Frog Return Moon – Hump Day Haiku

Frog Return MoonFrogs

Tiny, hopping, green.
A jumping living carpet.
You’d best step lightly.


Frog Return Moon is the name given to the full moon in May when the frogs start to come back. The name for this particular moon is attributed to Native Americans, but as to which tribe, that remains a mystery to me. Being a May baby, I first learned of the Native American zodiac from hippy friends I had in my twenties. I received frog everything one year, humorously unplanned. I thought it was pretty cool, being a fan of astrology and the mythology that accomplices it. It was lovely to learn a new set of signs I didn’t know existed. Plus, I like frogs, so it made it all the sweeter.

Frogs are important barometers for the environment. Being amphibious, they have very porous skin and are very susceptible to toxins. When there are lots of frogs, it means the area is healthy. When the frogs start to die, best look into what type of environmental toxins are polluting their habitat, including human encrochment..

The frogs came back this weekend to Marin. I can’t say I mind too much, actually, I love the little dudes. They’re super cute, about the size of the tip of my thumb. They eat mosquitos so we can go back outside without fear of looking like we came down with a case of Chicken Pox. Their song is lovely, a symphony of croaks. All good things. I don’t even mind scurrying after them when I find them in the house, cradling their minuscule bodies in my larger than life hands for our relocation program. Getting my son to look, not stomp is tricky at times. I usually have to catch his small foot mid drop and hurry the little frog into the garden. What I don’t like is having to scrap their smashed bodies off of the door frame, or from the bottoms of our shoes. But this comes with the territory. With all the late rain we’ve had, there are more frogs, which means more opportunity to tromp on them when moving from point A to point B, especially at night. They seem to congregate around the front stoop, making navigating through their hordes tricky at best.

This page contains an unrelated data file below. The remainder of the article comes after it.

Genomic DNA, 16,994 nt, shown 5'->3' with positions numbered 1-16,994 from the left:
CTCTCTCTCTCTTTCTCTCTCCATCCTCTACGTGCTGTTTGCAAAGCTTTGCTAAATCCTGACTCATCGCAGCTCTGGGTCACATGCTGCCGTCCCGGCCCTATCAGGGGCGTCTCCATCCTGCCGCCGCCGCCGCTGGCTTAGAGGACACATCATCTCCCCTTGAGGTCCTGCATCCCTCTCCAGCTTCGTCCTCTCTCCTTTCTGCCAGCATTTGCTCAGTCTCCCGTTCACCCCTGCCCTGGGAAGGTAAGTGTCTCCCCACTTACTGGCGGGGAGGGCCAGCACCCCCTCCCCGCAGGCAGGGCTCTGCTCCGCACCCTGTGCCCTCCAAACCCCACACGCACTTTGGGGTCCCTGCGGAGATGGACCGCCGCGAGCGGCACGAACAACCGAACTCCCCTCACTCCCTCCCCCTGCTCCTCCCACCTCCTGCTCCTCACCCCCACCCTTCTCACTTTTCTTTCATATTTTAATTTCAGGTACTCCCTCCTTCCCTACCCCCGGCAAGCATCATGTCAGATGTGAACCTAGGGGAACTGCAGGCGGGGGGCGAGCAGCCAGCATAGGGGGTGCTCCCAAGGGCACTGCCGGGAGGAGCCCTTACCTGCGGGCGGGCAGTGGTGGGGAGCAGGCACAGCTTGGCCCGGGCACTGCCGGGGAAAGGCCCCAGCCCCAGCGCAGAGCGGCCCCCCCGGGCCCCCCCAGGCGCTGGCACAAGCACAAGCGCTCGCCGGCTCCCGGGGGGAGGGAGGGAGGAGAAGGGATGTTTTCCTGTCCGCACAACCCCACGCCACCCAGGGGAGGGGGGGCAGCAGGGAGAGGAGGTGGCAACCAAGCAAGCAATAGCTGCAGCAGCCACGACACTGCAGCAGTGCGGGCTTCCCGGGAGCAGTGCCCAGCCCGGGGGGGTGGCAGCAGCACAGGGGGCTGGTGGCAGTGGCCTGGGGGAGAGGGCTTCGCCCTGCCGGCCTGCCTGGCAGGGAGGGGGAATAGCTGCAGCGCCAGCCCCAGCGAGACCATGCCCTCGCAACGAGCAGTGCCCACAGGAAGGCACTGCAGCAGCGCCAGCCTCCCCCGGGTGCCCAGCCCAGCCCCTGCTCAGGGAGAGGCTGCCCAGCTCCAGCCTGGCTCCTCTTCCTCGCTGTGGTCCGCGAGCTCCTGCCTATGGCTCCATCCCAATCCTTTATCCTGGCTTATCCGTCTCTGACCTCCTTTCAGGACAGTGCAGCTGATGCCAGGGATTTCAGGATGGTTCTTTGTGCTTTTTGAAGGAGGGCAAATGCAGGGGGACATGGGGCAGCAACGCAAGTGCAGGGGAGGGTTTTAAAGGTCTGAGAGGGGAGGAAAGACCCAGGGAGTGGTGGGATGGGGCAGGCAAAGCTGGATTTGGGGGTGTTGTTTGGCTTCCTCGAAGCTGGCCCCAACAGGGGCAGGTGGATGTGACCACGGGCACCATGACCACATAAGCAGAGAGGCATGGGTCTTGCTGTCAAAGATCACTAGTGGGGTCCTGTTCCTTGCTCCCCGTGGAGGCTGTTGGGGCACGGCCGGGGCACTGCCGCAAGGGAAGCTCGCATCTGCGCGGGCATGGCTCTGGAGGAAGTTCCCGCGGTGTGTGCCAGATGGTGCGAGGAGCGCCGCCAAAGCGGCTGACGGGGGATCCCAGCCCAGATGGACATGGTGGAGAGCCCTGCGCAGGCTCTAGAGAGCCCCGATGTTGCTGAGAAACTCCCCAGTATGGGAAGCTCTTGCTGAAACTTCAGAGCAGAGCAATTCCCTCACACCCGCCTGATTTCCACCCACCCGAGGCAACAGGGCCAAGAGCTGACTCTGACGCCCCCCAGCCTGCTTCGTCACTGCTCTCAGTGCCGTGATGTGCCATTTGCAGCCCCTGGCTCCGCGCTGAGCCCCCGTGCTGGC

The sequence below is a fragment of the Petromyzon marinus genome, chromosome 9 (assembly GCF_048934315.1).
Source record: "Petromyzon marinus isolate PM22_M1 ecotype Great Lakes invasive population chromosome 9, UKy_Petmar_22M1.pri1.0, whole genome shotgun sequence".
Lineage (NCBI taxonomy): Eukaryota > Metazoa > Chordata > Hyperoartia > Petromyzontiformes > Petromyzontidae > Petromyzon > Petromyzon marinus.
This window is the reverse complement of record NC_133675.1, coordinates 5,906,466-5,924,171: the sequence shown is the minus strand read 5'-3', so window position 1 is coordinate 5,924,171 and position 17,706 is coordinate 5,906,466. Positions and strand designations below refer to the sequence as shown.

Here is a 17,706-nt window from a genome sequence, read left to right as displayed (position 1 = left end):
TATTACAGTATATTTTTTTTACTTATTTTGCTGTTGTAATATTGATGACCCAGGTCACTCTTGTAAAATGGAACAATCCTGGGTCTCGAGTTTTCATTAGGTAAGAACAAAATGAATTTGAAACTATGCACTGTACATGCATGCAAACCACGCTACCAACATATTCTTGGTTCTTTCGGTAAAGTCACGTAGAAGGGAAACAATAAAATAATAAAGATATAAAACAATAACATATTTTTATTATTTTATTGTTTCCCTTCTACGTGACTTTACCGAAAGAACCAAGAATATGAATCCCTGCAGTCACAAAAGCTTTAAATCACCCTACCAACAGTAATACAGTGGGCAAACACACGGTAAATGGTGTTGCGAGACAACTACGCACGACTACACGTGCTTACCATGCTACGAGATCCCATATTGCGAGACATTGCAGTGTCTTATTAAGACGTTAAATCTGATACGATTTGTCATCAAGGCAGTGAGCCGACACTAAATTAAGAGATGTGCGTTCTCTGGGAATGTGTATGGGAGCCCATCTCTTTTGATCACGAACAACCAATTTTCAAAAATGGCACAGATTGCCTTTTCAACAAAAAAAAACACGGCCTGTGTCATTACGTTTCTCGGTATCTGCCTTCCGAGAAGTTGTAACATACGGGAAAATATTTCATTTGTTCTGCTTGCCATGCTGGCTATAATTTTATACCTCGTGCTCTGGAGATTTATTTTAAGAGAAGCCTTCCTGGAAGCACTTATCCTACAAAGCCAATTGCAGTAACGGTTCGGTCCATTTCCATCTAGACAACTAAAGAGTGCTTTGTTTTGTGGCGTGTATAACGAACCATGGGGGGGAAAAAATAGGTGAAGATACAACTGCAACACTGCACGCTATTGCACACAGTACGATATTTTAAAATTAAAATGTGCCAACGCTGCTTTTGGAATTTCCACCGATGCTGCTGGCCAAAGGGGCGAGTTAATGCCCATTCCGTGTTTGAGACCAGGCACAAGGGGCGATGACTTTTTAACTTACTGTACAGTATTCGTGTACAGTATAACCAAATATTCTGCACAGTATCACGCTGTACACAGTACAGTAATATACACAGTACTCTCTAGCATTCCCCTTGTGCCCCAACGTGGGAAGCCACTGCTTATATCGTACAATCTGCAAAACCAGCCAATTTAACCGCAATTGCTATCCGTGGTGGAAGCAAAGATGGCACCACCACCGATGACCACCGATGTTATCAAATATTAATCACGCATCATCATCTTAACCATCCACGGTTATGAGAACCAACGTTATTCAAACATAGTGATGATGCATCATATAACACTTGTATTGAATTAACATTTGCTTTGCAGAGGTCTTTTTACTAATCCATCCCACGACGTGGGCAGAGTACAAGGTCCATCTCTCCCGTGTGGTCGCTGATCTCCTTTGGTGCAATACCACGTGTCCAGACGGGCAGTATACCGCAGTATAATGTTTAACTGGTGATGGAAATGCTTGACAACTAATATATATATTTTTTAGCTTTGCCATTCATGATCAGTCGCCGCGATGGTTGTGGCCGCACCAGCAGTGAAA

The above picture isn’t mine. I wish it were. But catching these little guys on film is almost as hard as capturing them with your hands in real life. Boy, can they jump, and jump far!

Photo credit: Ribbit by Jeff via Flickr Creative Commons License

Cynthia Varady

Cynthia Varady

Cynthia Varady is an award-winning freelance writer and co-owner of the book review website, She currently resides in the San Francisco Bay Area with her husband and son. Cynthia has her BA in English Literature from Sonoma State University, and her Masters in Library and Information Science from San Jose State University. Occasionally, Cynthia can be found voicing characters in casual video games, including Stella in the Aveyond series. She is presently working on a young adult fantasy novel.

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